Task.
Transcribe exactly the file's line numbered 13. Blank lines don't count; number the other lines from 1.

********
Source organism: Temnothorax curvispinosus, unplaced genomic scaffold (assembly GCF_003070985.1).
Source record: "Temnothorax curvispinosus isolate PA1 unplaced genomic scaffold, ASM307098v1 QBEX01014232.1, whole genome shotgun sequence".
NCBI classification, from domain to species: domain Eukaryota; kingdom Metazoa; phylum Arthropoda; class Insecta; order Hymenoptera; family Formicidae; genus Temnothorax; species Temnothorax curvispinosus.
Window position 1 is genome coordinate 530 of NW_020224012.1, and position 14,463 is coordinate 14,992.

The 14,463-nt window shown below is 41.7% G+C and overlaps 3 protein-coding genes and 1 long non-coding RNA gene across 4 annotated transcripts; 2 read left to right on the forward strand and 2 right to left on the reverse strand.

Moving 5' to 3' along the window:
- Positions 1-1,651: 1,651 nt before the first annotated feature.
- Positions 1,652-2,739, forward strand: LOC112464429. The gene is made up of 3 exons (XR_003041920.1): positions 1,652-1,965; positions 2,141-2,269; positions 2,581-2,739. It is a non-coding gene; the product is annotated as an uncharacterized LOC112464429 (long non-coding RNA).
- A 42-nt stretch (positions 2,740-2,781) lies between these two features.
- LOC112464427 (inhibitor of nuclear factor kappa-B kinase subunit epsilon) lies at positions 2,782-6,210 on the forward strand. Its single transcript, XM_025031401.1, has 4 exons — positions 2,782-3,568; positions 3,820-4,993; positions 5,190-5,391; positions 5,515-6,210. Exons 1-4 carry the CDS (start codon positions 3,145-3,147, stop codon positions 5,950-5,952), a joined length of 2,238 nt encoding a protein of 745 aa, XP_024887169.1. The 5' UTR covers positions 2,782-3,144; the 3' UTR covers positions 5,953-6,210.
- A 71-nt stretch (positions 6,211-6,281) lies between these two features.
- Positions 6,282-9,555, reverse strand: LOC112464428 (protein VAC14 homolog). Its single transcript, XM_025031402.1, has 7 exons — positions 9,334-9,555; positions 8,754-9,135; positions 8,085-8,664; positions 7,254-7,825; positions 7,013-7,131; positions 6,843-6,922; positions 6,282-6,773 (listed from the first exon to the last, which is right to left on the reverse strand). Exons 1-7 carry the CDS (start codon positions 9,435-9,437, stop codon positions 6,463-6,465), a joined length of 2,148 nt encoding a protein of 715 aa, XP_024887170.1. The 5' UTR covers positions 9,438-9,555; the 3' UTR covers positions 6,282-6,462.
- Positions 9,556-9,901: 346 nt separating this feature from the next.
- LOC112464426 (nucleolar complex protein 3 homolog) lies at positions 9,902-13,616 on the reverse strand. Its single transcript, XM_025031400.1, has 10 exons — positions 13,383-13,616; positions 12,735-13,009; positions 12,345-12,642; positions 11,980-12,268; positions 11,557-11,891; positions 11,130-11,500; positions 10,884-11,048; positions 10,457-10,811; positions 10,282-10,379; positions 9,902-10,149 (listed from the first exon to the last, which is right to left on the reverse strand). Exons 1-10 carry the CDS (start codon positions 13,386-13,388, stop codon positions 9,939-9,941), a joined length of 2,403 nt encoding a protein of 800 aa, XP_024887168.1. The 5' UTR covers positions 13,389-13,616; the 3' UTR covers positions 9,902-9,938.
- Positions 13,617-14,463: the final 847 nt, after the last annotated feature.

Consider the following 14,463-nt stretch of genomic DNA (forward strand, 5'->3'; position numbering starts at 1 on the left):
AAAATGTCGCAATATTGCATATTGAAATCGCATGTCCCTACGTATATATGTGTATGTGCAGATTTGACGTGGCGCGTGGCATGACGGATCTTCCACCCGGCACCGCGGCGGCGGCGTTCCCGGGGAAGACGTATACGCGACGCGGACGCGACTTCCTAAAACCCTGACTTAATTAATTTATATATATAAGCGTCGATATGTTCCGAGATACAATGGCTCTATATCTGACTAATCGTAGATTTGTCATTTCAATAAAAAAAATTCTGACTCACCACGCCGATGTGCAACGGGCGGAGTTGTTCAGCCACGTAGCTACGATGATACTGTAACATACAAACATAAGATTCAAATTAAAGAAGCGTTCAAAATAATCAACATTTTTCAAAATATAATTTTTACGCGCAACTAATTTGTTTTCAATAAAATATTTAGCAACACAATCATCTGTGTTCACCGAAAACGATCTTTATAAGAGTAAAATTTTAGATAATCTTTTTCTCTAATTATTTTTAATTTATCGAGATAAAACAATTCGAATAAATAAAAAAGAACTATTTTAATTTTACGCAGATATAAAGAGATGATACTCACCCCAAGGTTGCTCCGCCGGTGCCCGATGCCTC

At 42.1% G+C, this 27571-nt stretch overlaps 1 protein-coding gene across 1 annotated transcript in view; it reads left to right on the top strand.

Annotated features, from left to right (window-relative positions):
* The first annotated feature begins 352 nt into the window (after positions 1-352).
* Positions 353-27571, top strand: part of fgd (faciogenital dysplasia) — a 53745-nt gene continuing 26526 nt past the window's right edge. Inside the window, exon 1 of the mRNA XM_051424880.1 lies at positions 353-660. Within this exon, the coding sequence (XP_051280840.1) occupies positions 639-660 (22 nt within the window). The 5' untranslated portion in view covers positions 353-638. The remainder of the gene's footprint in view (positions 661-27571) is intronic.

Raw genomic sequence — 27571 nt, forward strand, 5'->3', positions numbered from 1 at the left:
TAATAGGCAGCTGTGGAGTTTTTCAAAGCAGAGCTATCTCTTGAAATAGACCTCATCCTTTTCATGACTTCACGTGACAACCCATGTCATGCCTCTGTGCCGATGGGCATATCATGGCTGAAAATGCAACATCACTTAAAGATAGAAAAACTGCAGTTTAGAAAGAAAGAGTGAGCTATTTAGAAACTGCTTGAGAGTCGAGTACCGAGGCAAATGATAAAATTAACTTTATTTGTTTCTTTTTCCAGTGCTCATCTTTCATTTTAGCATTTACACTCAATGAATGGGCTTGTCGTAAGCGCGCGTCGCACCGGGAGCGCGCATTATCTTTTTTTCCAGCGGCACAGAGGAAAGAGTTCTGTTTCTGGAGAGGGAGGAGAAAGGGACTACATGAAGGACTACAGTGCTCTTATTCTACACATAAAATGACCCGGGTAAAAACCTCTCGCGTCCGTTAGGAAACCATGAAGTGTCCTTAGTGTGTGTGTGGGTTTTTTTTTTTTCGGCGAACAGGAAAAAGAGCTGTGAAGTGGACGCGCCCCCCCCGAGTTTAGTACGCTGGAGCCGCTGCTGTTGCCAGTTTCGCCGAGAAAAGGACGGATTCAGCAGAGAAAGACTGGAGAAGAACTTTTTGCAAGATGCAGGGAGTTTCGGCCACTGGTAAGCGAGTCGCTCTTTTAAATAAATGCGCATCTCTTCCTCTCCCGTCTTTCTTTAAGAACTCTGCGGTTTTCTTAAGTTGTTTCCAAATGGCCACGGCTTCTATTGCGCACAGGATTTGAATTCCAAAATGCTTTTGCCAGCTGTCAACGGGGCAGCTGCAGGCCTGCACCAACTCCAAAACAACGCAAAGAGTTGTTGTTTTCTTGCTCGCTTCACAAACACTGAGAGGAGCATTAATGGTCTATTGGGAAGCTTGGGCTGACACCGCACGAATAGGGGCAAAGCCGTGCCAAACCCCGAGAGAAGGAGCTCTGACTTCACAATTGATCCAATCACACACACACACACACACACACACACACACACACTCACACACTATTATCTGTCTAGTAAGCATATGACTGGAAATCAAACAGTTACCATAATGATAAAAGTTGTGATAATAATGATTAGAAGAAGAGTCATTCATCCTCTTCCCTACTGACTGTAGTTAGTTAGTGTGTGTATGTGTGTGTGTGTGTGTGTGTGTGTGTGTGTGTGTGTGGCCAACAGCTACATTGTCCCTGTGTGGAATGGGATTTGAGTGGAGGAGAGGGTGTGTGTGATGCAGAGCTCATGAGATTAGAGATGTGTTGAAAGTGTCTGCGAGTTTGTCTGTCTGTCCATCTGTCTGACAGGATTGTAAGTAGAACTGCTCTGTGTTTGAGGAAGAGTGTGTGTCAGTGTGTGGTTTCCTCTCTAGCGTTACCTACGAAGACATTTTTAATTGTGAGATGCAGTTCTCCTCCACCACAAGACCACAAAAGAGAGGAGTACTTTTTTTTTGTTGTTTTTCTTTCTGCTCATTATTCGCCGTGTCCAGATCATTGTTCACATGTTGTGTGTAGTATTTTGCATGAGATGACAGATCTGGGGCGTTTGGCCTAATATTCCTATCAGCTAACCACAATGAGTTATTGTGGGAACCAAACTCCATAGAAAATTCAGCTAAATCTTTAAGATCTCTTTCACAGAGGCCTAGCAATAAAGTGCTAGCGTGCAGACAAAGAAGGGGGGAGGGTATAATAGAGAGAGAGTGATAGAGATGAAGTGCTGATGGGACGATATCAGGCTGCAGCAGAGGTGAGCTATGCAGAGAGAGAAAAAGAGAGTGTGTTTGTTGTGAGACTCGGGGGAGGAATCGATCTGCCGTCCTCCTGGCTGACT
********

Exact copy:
- Positions 9,556-9,901: 346 nt separating this feature from the next.